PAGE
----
Karnataka is of course a state in the south western region of India. The region has so far about one million COVID-19 cases, while almost 12 000 people have died. One would therefore very much hope that the newly launched innovations can make a difference.
But will they?
As far as the SCAM-related products (e.g. ‘immune boosters’) are concerned, I see no convincing evidence to assume that they are effective. If anyone has information to the contrary, please let me know.
But why not? They can’t do any harm!
Sadly, I am am not so sure. I see the potential for considerable harm from all the useless SCAMs that are being promoted left right and centre for protecting the public against COVID-19. Firstly, there is the financial harm of paying for products that are useless. Secondly, ineffective effords might distract from finding and adhering to efforts that are effective. Thirdly, believing in a SCAM that does not work will create a sense of false security which, in turn, renders consumers more vulnerable to catch the virus.
As always in healthcare, even harmless interventions that do not work can become dangerous, as they lead to neglecting effective measures. I shudder to think of how many deaths have been caused by the many SCAM merchants who see the current pandemic as an opportunity.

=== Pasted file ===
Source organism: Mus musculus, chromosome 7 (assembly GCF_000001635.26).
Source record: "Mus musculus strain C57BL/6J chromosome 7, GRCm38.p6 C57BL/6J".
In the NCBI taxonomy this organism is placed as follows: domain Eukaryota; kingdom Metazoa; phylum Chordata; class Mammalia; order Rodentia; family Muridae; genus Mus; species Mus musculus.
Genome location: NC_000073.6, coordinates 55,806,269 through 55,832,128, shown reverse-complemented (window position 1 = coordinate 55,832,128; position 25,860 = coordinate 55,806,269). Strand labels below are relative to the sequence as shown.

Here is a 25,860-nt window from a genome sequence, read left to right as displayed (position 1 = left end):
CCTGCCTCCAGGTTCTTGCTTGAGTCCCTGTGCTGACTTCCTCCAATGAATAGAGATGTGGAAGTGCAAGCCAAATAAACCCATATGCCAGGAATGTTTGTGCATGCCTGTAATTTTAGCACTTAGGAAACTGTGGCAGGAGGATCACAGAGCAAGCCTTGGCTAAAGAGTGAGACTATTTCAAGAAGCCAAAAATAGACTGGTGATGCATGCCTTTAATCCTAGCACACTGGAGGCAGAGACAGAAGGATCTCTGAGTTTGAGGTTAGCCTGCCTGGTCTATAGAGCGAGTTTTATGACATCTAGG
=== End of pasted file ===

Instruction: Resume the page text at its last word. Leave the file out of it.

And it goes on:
Numerous so-called alternative medicines (SCAMs) have been touted as the solution for COVID-19. In fact, it is hard to find a SCAM that is not claimed to be useful for corona patients. Crucially, such claims are being made in the complete absence of evidence. A recent paper offers a bibliometric analysis of global research trends at the intersection of SCAM and COVID-19.
SCOPUS, MEDLINE, EMBASE, AMED and PSYCINFO databases were searched on July 5, 2020. All publication types were included, however, articles were only deemed eligible, if they made mention of one or more SCAMs for the potential prevention, treatment, and/or management of COVID-19 or a health issue indirectly resulting from the COVID-19 pandemic. The following eligible article characteristics were extracted: title; author names, affiliations, and countries; DOI; publication language; publication type; publication year; journal (and whether it is TICAM-focused); 2019 impact factor, and TICAMs mentioned.